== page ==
Though their music is largely comprised of original lyrics coupled with a variety of samples, Witch House bands do have a fondness for screwing pop songs by Britney Spears and Miley Cyrus, among others. I do enjoy the Vatican’s phrase: “Heretic House – a new thread to the Satanic fringe in our world’s increasingly Godless youth.” Witch House wouldn’t survive or even exist really if the Internet didn’t pimp out our world now. YouTube and other social networking sites are the lifeblood of this music. Original recordings are released on CD-R and vinyl with elaborate packaging and illustrations, all created with love and meticulous precision. This is music for the consummate romanticist. Witch House imagery is filled to the brim with the arcane and archaic: crosses, double-crosses and pentagrams (upright and inverted), with pyramids and a plethora of other mutations. These glyphs are often employed in the band’s names, albums and song titles to add more mystery and avoid simple Google queries. (Or, is this part of a consciousness-altering master plan that will manifest sometime in the not too distant future?) Online videos by fans like 22-year-old YouTube user “qilme’s” gorgeous concoction of the Armenian film director Sergei Parajanov’s, The Colour of Pomegranates, and 72-year-old Icelandic user “rittodsmirg’s” video of a girl in a room writhing around naked, decorated with various black symbols, both illustrate Salem’s (S4lem) chopped and screwed “Tair” (Arabic for bird) whose sound provides the only bridge across a chasm that the two vastly different interpretations create. “Victoriamorricone” utilizes a spooky French black and white animated piece, Fear(s) of the Dark, of a little girl wandering through a haunted forest and into a laboratory of horrors to paint Salem’s instrumental “King Night.” Jan Sima creates a startling beautiful world (with Simon Dvoracek’s cinematography) for Salem’s “Water,” involving a girl within a forest encountering the outline of a floating aqueous pyramid (see above). All of the various fan-made ‘tributes’ influence the viewer’s understanding of a band, especially when one is not familiar with the band otherwise. Is it an imposition on the music or an act of adulation? Do the artists care?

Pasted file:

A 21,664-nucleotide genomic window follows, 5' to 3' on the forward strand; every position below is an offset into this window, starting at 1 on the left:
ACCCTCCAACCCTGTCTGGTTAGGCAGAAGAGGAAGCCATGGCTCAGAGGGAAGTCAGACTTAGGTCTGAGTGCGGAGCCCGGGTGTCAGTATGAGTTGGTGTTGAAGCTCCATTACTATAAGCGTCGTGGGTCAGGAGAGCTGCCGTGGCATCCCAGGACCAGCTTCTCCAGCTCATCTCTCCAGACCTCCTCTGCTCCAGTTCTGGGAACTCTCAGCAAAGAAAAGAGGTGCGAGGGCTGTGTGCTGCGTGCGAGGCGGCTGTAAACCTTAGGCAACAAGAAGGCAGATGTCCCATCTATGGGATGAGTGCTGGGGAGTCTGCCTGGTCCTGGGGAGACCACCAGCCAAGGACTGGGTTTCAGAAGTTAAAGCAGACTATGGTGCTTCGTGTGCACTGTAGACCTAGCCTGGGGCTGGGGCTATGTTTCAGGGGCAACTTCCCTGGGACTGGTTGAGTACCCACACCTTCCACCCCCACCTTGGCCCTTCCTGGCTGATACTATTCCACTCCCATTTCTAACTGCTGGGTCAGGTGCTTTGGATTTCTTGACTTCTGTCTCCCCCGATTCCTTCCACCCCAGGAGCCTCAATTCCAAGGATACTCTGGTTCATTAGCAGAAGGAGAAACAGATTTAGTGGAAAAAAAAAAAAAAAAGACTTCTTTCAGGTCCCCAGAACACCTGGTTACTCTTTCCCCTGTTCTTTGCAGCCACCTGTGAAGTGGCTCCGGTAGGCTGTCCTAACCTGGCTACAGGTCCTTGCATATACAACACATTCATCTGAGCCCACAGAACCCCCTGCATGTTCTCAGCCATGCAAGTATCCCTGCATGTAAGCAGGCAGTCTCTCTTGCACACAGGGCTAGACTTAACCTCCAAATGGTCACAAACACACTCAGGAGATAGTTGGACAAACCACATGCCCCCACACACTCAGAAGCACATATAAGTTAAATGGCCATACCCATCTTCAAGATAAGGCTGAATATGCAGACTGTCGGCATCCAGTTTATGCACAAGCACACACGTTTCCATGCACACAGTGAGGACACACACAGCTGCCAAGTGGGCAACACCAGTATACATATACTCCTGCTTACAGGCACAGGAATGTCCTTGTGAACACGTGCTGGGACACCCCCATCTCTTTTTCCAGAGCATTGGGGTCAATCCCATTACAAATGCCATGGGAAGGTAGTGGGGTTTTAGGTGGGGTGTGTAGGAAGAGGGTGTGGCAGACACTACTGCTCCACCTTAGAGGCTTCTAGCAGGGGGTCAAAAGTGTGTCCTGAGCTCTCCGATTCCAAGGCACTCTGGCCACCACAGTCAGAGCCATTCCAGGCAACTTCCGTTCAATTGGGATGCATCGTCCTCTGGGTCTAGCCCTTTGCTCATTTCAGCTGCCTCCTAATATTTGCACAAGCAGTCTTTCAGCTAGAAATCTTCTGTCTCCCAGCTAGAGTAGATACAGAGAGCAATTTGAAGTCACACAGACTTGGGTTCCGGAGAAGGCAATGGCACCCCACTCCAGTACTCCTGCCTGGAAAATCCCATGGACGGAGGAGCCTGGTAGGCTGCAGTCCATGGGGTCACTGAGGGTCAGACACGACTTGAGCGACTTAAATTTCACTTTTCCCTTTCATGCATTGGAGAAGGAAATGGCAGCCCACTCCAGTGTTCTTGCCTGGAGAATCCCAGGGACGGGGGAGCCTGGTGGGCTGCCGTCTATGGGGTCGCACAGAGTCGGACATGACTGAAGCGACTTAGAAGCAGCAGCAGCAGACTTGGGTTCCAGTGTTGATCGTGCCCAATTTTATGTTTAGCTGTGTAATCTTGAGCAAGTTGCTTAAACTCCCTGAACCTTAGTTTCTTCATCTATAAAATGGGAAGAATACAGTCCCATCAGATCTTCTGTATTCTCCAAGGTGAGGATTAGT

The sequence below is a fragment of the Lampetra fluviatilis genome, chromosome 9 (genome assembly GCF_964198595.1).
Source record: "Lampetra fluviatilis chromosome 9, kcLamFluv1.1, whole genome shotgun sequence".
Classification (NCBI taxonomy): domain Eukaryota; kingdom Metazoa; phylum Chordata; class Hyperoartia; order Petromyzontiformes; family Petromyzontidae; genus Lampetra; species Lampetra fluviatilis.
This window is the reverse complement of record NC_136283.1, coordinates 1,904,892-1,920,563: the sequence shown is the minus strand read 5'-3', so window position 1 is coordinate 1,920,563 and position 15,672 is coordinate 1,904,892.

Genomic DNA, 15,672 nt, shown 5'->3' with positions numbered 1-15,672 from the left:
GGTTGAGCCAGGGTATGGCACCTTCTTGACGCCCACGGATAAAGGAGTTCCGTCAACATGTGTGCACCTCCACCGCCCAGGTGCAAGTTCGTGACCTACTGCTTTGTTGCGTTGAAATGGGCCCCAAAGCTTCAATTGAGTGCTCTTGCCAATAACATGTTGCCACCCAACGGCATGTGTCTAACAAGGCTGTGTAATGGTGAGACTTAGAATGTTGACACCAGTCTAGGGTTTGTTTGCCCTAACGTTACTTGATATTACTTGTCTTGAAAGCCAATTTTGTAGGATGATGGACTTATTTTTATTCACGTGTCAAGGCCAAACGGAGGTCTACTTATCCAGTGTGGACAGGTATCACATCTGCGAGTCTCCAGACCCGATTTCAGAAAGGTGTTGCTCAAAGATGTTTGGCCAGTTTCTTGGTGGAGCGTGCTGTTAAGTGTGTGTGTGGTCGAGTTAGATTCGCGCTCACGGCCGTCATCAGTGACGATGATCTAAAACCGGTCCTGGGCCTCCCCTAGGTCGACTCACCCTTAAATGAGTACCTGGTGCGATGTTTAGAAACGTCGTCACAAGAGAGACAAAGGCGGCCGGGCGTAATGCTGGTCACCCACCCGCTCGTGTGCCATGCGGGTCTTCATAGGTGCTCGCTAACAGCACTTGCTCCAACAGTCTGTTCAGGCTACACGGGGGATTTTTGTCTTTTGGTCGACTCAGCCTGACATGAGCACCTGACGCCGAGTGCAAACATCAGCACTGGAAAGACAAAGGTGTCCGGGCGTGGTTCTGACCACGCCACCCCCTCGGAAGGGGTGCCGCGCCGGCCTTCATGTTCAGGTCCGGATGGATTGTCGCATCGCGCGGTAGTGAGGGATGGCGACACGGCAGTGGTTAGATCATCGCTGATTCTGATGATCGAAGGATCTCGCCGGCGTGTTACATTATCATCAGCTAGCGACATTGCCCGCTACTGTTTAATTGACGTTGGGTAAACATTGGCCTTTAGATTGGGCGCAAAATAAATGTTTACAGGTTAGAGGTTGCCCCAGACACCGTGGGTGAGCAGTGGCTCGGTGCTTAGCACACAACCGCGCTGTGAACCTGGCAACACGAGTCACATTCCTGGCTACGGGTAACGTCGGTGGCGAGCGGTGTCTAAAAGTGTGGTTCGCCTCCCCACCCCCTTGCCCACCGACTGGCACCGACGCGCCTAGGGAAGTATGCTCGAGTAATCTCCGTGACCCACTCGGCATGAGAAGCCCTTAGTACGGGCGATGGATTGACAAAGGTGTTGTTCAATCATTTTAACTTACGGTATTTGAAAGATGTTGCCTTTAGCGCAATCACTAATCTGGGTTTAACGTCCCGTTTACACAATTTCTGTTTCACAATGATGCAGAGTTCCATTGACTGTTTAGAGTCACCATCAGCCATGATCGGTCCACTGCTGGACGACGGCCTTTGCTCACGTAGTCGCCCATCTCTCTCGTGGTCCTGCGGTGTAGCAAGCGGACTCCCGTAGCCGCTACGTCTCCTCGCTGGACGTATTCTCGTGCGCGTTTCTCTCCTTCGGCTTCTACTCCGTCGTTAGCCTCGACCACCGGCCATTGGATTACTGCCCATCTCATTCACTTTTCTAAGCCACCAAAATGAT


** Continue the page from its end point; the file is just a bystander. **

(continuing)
Salem’s music played while models traversed the catwalk for Givenchy’s (sorry Gucci Goth) Spring/Summer 2011 Paris show. Jack Donoghue of Salem is currently dating Courtney Love and they have been seen walking red carpets in New York and LA. He has been snapped with the likes of Christina Ricci and Stipe, James Franco and Liv Tyler have all attended Salem’s live performances. It appears that Donoghue is poised to be snagged by a major label, molded and sold, leaving his friends and band mates behind and going on to big money. Their debut album, King Night, tests the waters, as it showcases varying styles. Band members Jack, Heather Marlatt and Tim Holland have been featured in Dior ads in the NY Times style mag and Holland spoke of being a (former) Heroin addict and prostitute in BUTT magazine. The article reeked of the ridiculous JT Leroy AKA Laura Albert nonsense of several years ago, but it may very well be true. Anthony Fantano of theneedledrop.com describes Salem’s dirty south tunes as “crunk for people that hold seances.”
In April of this year NYU student and musician Abby Echiverri brewed up an interesting and somewhat humorous form of cyber-sabotage; I will call it her own form of witchery. She created a track for her Intro to Digital Arts class that in the end, due to a technical glitch, became chopped and screwed. She originally intended for it to be a song for her own band, but following the mess-up, instead added lyrics that she generated with chillwitchnamemagic.com, a Witch House band name-making site which, by the way, isn’t helping the genre’s validity. After registering the track under a domain name very similar to Salem’s, Ecchiverri then sent emails with faux-quotes from Jack Donoghue about it as Salem’s new track. Blogs bought it and hurried to promote it. I’ve heard the track four times and it is reminiscent of a cheapened version of goth-rock’s Lycia. (An interesting side note: Ms. Ecchiverri was previously an intern at PENDU. Yeah.) Salem was not amused as Jack tweeted, among various expletives, that it was a “weak ass song.” Ecchiverri later wrote Salem’s publicist a letter explaining the prank while promoting her own band Dream Affair’s upcoming release. (Note to Abby: Jack is dating Love who at least in the past has had a penchant for physical altercations involving females. Watch out, she just might hit you with her ruby slippers.)
Flavorwire user “Chris” commented: “Witchhouse = hipsters affecting the Goth Industrial scene. they essentially ruined the post punk scene so now they’re on to the next flavor of the week.”_